The library is seeking submissions for the 7th Annual Environmental Art Show. The art show will be held from April 18th to the 23rd.

The Environmental Art Show promotes the natural beauty of our environment and the ideal practice of sustainable living through artworks of all types, including painting, photography, repurposed goods, sculpture, and more. The show is comprised entirely of University of Scranton student, staff, and faculty submissions, so please consider contributing!

The deadline for submissions is set for Monday, April 17th. All works of art can be dropped off at either the circulation or reference desks of the library. All artwork is returned after the exhibit has closed.

For photos from the past Environmental Art Shows see the following links:

EAS 2011 — EAS 2012 — EAS 2013 — EAS 2014 — EAS 2015 

Spotlight on Student Worker Emily Dineen

Emily Dineen is a senior Occupational Therapy major from Bethel, Connecticut. Emily has worked as a technical consultant in the Reilly Learning Commons for two years where she shares her enthusiasm for technology with others and helps students and faculty alike. Working in the Library has provided Emily a greater sense of community with students and staff and she has enjoyed the knowledge she has gained from the position. Emily encourages students to take advantage of the many resources and supports available to them in the Library.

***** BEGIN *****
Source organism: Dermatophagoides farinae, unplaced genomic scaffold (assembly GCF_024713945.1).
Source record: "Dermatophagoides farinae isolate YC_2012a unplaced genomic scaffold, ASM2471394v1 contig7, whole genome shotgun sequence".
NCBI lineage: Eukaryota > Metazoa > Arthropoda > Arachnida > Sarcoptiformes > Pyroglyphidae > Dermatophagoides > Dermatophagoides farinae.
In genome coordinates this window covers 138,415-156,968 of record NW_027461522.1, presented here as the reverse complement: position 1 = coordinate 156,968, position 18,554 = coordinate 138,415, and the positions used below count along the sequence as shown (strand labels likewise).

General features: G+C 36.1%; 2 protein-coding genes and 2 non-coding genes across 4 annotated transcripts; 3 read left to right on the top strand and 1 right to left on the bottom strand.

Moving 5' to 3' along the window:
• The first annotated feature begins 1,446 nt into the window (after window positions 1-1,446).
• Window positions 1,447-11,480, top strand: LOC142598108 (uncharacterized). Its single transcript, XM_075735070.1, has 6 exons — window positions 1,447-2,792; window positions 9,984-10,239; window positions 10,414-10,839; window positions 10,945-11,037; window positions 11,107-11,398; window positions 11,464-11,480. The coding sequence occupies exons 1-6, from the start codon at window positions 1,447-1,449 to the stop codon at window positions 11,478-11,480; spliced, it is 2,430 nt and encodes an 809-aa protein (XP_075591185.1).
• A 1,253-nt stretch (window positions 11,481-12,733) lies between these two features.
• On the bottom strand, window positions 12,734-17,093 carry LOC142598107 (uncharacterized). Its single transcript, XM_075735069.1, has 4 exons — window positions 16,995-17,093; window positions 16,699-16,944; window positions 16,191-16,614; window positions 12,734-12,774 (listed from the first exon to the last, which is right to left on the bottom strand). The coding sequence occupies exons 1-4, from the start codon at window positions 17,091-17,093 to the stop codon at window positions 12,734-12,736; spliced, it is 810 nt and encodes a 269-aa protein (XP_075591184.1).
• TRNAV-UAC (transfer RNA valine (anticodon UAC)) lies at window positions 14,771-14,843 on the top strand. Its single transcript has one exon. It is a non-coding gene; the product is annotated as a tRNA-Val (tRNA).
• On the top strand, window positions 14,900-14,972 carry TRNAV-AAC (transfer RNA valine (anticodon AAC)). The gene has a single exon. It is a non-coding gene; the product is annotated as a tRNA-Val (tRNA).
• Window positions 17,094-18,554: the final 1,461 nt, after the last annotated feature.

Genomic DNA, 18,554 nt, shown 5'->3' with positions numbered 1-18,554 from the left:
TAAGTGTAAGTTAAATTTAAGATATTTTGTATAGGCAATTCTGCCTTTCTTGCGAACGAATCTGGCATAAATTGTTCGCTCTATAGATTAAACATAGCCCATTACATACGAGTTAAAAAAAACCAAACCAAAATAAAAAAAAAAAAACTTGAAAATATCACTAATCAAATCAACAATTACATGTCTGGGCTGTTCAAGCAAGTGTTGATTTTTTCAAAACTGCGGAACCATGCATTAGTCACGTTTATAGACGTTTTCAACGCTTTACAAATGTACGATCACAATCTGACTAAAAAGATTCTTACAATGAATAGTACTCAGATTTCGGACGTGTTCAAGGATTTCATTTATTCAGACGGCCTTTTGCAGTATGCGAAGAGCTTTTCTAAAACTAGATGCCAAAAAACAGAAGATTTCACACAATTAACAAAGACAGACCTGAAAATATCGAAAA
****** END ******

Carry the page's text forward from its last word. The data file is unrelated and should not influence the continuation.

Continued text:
Emily is very active with the campus community! She works in the CTLE as a tutor, volunteers with Campus Ministries, Wishmakers on Campus, and the Occupational Therapy Association. Emily is also involved with the International Service Program and visited Honduras in the summer of 2015 for a service trip.